07 December 2012
Sports minister, once thought presidential material, is named a corruption suspect
Indonesia’s Youth and Sports Affairs Minister Andi Mallarangeng, once thought to be a voice of the new reformasi Indonesia, resigned Friday after being named a suspect on corruption charges by the country’s anti-graft watchdog.
Mallarangeng, President Susilo Bambang Yudhoyono’s handpicked choice to lead the Democratic Party until he was pushed aside by party leader Anas Urbaningrum – himself thought to be a suspect in the same corruption probe – was once thought to be presidential material to replace SBY after he is scheduled to leave office in 2014.
The charges had long been expected, dealing with the construction of the scandal-plagued athletes’ village for the 2011 Southeast Asian Games. A widening ring of top Democratic Party officials has been snared in the probe, including the onetime party treasurer, Muhammad Nazaruddin, who has been jailed on bribery charges and who has been an invaluable witness central to the case. Earlier this week Nazaruddin submitted documents to the KPK that he said proved that Anas Urbaningrum and secretary general Edhie Baskoro Yudhoyono — SBY’s son — were aware of the flow of corruption-tainted funds.
Mallarangang “is a huge disappointment to a lot of people because he was once thought to be clean and an example of a new breed of political leader,” said a veteran Jakarta-based political analyst. The act is yet another indication that the Corruption Eradication Commission is drawing ever closer to the circle that surrounds the president himself.
Mallarangang is not the only disappointment. After Indonesia climbed slowly up the Berlin-based Transparency International’s annual Corruption Perceptions Index from the time Yudhoyono came into office, the country slid from 100th of 186 in 2011to 118th of 176 this year, tying with Madagascar, Egypt, Ecuador and the Dominican Republic, as the scandals have taken their toll.
Mallarangang maintained his innocence. “I am certain that the many accusations that have been leveled against me are not true,” he said, adding that he hoped that “truth and justice” would eventually prevail. He said he had been speaking out against graft and corruption from the time he was a college student.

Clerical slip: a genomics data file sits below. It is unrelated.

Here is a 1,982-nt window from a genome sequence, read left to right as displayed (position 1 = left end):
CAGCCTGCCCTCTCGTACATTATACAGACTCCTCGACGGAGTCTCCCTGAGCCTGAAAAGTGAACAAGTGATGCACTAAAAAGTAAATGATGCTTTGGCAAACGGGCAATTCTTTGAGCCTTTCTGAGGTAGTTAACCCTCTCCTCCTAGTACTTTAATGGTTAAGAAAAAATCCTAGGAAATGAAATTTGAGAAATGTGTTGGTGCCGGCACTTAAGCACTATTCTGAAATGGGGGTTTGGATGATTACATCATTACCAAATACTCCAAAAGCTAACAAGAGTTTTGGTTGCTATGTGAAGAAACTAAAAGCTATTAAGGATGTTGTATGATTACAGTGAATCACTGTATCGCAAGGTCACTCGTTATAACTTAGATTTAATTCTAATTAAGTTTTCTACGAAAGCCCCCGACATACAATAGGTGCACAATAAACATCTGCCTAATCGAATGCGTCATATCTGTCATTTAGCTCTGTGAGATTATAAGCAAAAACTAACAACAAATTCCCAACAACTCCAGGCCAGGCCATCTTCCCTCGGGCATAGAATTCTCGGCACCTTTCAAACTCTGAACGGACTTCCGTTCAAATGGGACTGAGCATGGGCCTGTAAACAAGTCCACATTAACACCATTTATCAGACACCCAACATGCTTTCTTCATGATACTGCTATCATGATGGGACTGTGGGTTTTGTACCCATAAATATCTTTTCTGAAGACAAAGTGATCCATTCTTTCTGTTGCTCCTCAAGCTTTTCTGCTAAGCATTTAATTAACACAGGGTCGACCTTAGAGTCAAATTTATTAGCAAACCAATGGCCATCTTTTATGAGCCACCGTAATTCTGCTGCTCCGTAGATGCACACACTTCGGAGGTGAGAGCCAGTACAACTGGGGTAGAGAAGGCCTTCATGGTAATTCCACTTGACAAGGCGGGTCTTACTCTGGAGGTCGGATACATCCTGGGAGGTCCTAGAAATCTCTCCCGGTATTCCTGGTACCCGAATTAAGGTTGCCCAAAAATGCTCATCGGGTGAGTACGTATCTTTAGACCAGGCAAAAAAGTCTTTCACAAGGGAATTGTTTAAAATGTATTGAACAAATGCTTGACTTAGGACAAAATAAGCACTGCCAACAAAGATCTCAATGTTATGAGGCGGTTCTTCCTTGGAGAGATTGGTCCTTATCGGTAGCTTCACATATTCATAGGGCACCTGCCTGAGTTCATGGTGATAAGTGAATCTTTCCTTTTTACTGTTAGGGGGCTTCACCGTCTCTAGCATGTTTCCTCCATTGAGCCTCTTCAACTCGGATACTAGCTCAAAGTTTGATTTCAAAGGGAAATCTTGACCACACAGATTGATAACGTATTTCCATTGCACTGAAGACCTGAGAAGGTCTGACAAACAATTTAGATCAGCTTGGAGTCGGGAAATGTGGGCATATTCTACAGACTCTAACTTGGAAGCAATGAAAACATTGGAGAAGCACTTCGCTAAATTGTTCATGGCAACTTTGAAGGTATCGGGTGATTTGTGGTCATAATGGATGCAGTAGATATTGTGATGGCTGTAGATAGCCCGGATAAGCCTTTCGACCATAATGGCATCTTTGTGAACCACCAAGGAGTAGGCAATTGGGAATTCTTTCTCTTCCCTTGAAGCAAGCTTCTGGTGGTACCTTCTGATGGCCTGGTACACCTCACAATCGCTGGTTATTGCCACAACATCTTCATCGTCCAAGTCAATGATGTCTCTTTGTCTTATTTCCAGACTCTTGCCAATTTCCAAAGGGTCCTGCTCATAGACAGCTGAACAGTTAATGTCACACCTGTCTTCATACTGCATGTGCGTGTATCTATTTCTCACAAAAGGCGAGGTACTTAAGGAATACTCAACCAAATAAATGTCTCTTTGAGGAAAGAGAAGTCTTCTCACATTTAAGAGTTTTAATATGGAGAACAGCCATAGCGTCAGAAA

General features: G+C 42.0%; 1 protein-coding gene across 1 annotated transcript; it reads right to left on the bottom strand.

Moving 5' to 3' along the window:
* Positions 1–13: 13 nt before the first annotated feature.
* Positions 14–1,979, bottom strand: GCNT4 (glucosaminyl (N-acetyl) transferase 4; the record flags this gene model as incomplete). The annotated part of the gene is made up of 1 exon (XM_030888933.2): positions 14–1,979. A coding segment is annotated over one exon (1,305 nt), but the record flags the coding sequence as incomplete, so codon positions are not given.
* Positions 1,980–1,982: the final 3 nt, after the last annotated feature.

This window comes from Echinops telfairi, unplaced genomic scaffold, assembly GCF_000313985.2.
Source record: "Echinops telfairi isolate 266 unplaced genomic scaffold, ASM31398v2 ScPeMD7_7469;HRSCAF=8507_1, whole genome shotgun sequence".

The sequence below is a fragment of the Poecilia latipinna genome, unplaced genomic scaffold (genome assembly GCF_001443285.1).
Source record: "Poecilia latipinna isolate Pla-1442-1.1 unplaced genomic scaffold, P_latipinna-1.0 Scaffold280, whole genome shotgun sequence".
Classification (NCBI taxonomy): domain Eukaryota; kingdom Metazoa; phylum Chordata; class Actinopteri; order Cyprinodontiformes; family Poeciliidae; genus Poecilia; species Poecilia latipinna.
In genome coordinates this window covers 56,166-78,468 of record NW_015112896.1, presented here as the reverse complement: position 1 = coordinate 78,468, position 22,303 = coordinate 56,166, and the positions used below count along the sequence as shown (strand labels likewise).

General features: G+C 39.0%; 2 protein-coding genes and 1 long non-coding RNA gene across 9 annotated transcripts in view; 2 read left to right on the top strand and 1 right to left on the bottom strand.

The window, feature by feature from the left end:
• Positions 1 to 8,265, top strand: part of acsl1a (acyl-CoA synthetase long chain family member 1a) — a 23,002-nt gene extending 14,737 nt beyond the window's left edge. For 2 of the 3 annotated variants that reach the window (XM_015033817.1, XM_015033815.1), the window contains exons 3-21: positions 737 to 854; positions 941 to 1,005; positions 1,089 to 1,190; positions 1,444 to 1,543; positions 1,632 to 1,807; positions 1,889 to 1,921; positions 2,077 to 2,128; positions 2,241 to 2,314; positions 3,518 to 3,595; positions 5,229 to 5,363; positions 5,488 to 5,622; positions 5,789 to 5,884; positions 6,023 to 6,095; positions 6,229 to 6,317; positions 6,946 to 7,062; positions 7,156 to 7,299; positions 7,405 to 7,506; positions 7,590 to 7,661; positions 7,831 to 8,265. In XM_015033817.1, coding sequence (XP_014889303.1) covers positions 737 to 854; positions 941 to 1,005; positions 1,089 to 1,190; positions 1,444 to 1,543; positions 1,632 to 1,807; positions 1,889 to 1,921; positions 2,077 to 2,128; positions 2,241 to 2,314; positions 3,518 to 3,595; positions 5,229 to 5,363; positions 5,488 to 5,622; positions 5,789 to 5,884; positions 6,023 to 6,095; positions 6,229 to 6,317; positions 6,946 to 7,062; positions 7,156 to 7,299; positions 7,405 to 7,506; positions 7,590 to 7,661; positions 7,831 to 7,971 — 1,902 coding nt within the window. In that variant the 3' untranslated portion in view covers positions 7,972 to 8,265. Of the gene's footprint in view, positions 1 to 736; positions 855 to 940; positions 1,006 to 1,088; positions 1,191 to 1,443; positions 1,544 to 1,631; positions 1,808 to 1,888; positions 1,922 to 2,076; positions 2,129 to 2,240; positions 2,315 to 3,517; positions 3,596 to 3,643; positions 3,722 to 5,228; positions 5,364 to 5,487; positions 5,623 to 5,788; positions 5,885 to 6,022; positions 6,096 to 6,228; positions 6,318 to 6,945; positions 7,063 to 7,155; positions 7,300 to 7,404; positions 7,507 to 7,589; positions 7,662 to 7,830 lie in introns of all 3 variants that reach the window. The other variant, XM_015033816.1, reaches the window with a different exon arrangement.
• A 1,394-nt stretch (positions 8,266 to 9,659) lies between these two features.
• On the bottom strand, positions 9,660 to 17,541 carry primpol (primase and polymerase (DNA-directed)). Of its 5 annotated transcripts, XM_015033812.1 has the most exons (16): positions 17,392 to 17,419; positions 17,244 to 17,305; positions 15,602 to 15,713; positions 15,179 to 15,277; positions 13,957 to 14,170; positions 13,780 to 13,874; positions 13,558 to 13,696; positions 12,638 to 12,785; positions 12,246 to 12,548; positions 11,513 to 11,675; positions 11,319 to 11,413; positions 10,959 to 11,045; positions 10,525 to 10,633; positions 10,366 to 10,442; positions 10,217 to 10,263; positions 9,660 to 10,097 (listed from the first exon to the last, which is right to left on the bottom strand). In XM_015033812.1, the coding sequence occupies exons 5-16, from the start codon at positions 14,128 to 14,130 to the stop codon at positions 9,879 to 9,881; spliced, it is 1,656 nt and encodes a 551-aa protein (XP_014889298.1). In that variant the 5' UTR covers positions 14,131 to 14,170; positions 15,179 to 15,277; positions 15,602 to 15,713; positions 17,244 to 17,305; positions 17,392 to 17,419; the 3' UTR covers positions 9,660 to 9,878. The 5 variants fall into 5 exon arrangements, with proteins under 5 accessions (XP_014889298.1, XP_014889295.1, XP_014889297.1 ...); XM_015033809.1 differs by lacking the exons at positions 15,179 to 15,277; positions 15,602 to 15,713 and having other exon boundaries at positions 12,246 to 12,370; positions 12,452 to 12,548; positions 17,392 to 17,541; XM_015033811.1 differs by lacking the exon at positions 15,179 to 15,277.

With Mallarangang and Urbaningram seemingly enmeshed in the charges, the slow-moving train wreck that is the leadership of SBY’s party seems to be speeding up. When SBY first came into office at the start of his first term, he was given high marks for pushing reformasi, cleaning out the vast web of corruption that had infected Indonesian politics and society during the 39-year reign of the strongman Suharto. His cadre of bright young reformers were looked upon by international investors as emblematic of that push for reform. That reputation now lies in wreckage.
“This is getting closer and closer to SBY,” a veteran risk consultant said of Mallarangeng’s resignation. “It was time for Andi to fall on sword for the President. But it won’t stop here.” The KPK, as the corruption watchdog is called, appears to be picking up speed in its own determination to clean out Indonesia’s top rungs. It detained the former traffic police chief. Inspector. Gen. Djoko Susilo this week and also some time ago netted Sri Hartati Murdaya, the wife of one of the country’s richest Chinese industrialists, Murdaya Poo. Ranked by Forbs the 19th richest businessman in the country, Sri Hartati is the chairwoman of the Indonesian Buddhist Association.
The KPK has compiled an enviable conviction rate since the organization’s establishment in 2002, pulling down an astonishing 100 percent of the cases it has prosecuted in relation to bribery and graft involving government procurements and budgets. However, perhaps 20,000 cases have been reported to the agency, which is overwhelmed by the magnitude of Indonesian corruption.
Mallarangeng was named a suspect on Dec. 3, according to KPK chairman Abraham Samad, on allegations of abuse of power to benefit himself or others, and causing losses to the state. The charge carries up to 20 years in jail and fines of up to Rp1 billion. The Supreme Audit Agency, which audited the sports project, said it was full of irregularities that had potentially cost the state up to Rp243 billion in losses.
The results of the audit also showed that Andi was responsible for presiding over procedural malpractice related to his ministry’s budgeting, according to the statements, allowing his secretary, Wafid Muharram, to sign the procurement contract, against a government regulation requiring contracts of more than Rp 50 billion to be signed by the minister himself.
“People are really sick of the sleaze,” said a political observer. “I think the KPK may be getting too strong and popular to be stopped. The ultimate beneficiary could be a potential presidential reform candidate in 2014.”
So far, no such candidate has emerged although Prabowo Subianto, the head of the Gerindra Party and currently the leading candidate for the presidency to replace SBY, is thought possibly seizing on the issue.